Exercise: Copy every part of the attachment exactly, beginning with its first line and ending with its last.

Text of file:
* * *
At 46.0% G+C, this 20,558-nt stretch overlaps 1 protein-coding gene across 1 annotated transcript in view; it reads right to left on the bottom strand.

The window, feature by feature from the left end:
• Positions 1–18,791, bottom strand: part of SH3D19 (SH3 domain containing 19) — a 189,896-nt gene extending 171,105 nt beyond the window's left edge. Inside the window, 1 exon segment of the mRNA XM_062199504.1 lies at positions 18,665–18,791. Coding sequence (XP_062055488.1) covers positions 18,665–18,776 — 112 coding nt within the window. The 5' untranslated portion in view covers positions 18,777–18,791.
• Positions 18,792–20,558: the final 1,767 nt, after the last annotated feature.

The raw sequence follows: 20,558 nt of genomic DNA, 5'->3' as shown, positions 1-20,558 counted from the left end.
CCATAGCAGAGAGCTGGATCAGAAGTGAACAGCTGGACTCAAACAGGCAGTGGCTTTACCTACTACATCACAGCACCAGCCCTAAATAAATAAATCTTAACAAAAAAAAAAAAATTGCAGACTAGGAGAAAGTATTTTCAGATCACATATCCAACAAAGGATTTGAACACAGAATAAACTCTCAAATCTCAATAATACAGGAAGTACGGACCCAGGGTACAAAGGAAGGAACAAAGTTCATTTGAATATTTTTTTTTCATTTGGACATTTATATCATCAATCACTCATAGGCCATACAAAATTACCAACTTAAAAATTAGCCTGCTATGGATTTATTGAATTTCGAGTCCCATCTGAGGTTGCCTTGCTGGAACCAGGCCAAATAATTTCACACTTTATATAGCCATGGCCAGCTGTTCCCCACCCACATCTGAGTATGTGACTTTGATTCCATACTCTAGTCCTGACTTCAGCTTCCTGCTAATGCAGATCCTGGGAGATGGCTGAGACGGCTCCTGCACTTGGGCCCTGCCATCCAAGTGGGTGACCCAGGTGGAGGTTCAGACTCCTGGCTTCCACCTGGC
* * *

At 46.0% G+C, this 20,558-nt stretch overlaps 1 protein-coding gene across 1 annotated transcript in view; it reads right to left on the bottom strand.

The window, feature by feature from the left end:
• Positions 1–18,791, bottom strand: part of SH3D19 (SH3 domain containing 19) — a 189,896-nt gene extending 171,105 nt beyond the window's left edge. Inside the window, 1 exon segment of the mRNA XM_062199504.1 lies at positions 18,665–18,791. Coding sequence (XP_062055488.1) covers positions 18,665–18,776 — 112 coding nt within the window. The 5' untranslated portion in view covers positions 18,777–18,791.
• Positions 18,792–20,558: the final 1,767 nt, after the last annotated feature.

The raw sequence follows: 20,558 nt of genomic DNA, 5'->3' as shown, positions 1-20,558 counted from the left end.
CCATAGCAGAGAGCTGGATCAGAAGTGAACAGCTGGACTCAAACAGGCAGTGGCTTTACCTACTACATCACAGCACCAGCCCTAAATAAATAAATCTTAACAAAAAAAAAAAAATTGCAGACTAGGAGAAAGTATTTTCAGATCACATATCCAACAAAGGATTTGAACACAGAATAAACTCTCAAATCTCAATAATACAGGAAGTACGGACCCAGGGTACAAAGGAAGGAACAAAGTTCATTTGAATATTTTTTTTTCATTTGGACATTTATATCATCAATCACTCATAGGCCATACAAAATTACCAACTTAAAAATTAGCCTGCTATGGATTTATTGAATTTCGAGTCCCATCTGAGGTTGCCTTGCTGGAACCAGGCCAAATAATTTCACACTTTATATAGCCATGGCCAGCTGTTCCCCACCCACATCTGAGTATGTGACTTTGATTCCATACTCTAGTCCTGACTTCAGCTTCCTGCTAATGCAGATCCTGGGAGATGGCTGAGACGGCTCCTGCACTTGGGCCCTGCCATCCAAGTGGGTGACCCAGGTGGAGGTTCAGACTCCTGGCTTCCACCTGGC